La Jolla Institute reports promising results in cancer vaccine. ‘I think it’s a real innovation.’

La Jolla Institute reports promising results in cancer vaccine. 'I think it's a real innovation.'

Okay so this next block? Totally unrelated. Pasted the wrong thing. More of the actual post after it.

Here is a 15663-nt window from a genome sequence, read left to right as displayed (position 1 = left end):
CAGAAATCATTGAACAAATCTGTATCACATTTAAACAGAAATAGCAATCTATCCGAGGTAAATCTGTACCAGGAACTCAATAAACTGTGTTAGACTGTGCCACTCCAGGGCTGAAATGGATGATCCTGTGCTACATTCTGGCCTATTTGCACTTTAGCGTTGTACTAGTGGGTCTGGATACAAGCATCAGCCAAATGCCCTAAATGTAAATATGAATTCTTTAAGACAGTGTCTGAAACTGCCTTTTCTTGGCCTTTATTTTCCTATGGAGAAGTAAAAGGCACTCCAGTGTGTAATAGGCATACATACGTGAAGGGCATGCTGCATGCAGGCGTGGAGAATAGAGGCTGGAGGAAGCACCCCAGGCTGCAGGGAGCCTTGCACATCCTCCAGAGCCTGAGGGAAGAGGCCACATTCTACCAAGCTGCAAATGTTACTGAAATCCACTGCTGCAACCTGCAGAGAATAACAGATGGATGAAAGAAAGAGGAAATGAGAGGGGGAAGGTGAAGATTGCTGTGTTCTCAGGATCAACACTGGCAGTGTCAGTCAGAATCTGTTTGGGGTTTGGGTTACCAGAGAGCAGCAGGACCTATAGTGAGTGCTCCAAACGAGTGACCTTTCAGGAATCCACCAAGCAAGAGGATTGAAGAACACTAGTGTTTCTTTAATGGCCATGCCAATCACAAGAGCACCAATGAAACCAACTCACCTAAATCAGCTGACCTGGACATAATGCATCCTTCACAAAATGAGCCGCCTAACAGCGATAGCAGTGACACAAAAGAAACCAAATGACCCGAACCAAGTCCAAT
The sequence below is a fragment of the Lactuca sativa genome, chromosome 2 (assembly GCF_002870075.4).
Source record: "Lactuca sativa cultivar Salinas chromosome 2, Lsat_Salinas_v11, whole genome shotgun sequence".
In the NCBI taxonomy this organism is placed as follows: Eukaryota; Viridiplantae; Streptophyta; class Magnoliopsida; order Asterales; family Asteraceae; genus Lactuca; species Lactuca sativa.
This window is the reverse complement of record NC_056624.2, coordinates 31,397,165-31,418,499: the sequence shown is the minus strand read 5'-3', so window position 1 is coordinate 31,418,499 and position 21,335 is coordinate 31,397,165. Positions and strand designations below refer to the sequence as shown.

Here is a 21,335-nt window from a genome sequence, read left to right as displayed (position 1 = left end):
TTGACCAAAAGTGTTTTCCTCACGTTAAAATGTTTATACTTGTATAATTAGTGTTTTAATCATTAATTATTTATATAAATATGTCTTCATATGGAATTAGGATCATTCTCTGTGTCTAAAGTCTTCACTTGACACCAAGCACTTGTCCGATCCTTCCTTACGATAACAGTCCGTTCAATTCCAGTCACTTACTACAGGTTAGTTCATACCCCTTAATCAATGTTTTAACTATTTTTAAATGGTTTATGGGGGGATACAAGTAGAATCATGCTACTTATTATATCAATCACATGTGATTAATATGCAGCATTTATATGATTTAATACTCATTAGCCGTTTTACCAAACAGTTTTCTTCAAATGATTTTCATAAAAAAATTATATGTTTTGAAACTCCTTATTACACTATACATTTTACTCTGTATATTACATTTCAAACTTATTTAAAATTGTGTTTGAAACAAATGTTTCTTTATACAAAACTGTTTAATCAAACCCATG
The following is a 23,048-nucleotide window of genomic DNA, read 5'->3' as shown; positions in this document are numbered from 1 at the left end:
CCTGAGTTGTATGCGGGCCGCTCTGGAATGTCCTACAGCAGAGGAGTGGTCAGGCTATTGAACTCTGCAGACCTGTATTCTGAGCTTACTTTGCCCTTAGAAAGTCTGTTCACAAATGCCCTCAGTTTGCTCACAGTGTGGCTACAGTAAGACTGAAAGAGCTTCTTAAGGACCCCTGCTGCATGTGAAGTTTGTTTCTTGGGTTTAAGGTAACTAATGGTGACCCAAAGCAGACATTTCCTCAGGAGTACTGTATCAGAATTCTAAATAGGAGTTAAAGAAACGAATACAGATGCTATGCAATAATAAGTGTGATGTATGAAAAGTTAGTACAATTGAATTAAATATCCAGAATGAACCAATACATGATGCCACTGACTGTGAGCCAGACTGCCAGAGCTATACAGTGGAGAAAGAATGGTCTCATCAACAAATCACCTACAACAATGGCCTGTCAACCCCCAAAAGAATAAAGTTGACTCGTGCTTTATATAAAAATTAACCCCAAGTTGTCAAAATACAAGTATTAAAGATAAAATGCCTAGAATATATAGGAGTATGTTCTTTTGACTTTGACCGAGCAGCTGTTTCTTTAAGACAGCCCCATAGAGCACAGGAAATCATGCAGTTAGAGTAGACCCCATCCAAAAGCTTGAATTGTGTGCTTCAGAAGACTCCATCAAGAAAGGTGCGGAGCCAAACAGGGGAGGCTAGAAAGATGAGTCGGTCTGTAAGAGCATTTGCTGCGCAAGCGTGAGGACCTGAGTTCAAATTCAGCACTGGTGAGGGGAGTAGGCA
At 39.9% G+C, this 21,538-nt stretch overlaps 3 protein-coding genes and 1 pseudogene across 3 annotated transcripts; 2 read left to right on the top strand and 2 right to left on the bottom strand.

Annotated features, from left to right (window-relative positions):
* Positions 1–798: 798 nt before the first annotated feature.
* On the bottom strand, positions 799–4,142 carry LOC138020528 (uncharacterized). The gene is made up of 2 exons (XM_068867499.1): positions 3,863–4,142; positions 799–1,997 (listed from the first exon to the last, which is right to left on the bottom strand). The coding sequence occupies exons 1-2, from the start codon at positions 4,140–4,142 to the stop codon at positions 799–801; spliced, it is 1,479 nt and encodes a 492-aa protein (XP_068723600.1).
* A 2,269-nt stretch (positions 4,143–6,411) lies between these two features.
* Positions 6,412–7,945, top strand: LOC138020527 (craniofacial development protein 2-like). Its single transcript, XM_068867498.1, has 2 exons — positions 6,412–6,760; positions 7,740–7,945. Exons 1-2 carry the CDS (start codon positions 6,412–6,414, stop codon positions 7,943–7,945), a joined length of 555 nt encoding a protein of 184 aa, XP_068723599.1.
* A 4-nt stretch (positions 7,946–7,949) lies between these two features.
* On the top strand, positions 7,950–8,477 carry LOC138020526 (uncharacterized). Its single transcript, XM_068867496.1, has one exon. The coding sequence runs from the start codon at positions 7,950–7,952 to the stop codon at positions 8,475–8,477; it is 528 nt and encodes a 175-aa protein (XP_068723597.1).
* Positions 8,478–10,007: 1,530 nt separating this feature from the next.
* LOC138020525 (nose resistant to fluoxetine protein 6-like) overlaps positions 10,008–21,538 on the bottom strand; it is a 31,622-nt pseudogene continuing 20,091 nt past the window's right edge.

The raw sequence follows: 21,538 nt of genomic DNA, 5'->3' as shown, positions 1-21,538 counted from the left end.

La Jolla Institute reports promising results in cancer vaccine. ‘I think it’s a real innovation.’ Technique finds that immune system recognizes even ‘cold’ tumors with few mutations A yearslong effort to take the guesswork out of creating personalized cancer vaccines advanced significantly last week with the publication of a scientific paper by researchers at the La Jolla Institute for Immunology. Using a functional technique first tried in patients in 2018, a team led by immunologist Stephen Schoenberger and computational biologist Bjoern Peters claims that their method can isolate valid tumor targets called neoantigens “at rates that are about 10-fold higher” than computer-based modeling can currently deliver. It’s a significant finding as cancer vaccines, if loaded with the correct snippets of proteins matching tumor features, can cause a patient’s own immune system to manufacture disease-fighters called T-cells made to home in on cancer cells directly. The LJI approach is clever in that it uses a patient’s own blood to determine which targets are already viable among the thousands that algorithms predict might be effective. Analysis involves comparing the DNA of non-cancerous cells to those collected from tumors to determine which mutations might be recognized by the immune system. “We simply asked the question from the other end, ‘are there T-cells that see mutations already in the patient’s blood primed by their own immune system?” Schoenberger said. After using custom computer programs to generate a list of every likely target, and ranking them by likely prevalence in tumors, the team manufactured proteins called peptides that incorporate the neoantigens that computer analysis predicted might work. An extra step incubated each target with T-cells gleaned from each patient’s blood. If cells started producing telltale chemicals when exposed to a neoantigen, researchers could infer that they were created to detect that particular target. The results of this analysis went further than the team expected, finding that T-cells responded not just to antigens thought to be present in cancers such as melanoma, which have a high amount of mutation, but also in types thought to be “cold” in that there were fewer changes to detect. “It suggests that immunotherapy that is designed to activate those cells is something that can be applied to more tumors: melanoma and lung cancer and high mutational burden tumors but also for colon cancer and ovarian cancer and pancreatic cancer and on and on,” Schoenberger said. Immunologist John Connolly, chief science officer for the Parker Institute for Cancer Immunotherapy, reviewed the paper, published in the journal Science Translational Medicine, and said he found its conclusions convincing. Taking a functional approach to validating which neoantigens are recognized by a patient’s immune system, he said, is a novel enough approach that it is likely to be used more broadly among the ever-growing list of researchers exploring cancer vaccines. “I think it’s a real innovation that, now that it’s published, people will and should consider adopting into their existing platforms,” Connolly said. The notion that the immune system has recognized tumors and has even made T-cells to kill them may seem confusing for those without doctorates in immunology. Why, many may wonder, doesn’t the immune system just kill the tumors it has detected? Why is a vaccine even necessary? The answer, Schoenberger said, lies in the differences between the innate and adaptive portions of the immune system. Programming T-cells is part of the adaptive system, but it is the innate piece of the puzzle that causes those cells to activate. A vaccine, then, must not only provide the right set of instructions, but must also prompt action. The body must be made to believe an attack is under way. “What we try to do with a cancer vaccine is we introduce the information on a specific set of mutations in the context of a viral infection,” Schoenberger said. “We use something called an adjuvant, something that will activate the innate arm of the immune system and, combining these, we get cells, many more cells, that are now armed to eradicate the cells expressing the antigens that they’re able to recognize.” The approach LJI used also showed an ability to find neoantigens that activate not only CD8 T-cells, the kind that most cancer vaccines using computer-only prediction methods target, but also CD4 T-cells, which, the researcher said, have thus far been beyond the reach of predictive analysis alone. Schoenberger said the next path of exploration is to explore ways that antigens that activate CD4 and CD8 T-cells could be linked. Previous work has shown that these two types of cells can work together, delivering a bigger punch. “It’s a concept that we’re eager to test in the next version of the vaccine,” Schoenberger said. Cancer vaccines are not yet a silver bullet, as is illustrated by the 2022 passing of Tamara Strauss, the first of 13 patients to receive a vaccine during the LJI trial. Though her pancreatic tumor was held in check for several years, progress was not enough to result in a cure. Full information on the outcome of the trial’s first 13 patients is not yet available but there are plans to publish those results soon. The rapid pace of advances in cancer vaccines, Connolly said, suggests that they may soon be a first-line treatment for a wide range of malignancies. “I would say that, within 10 years, we’ll see a sea change, and that’s really because of the great work that you see coming from so many labs,” Connolly said.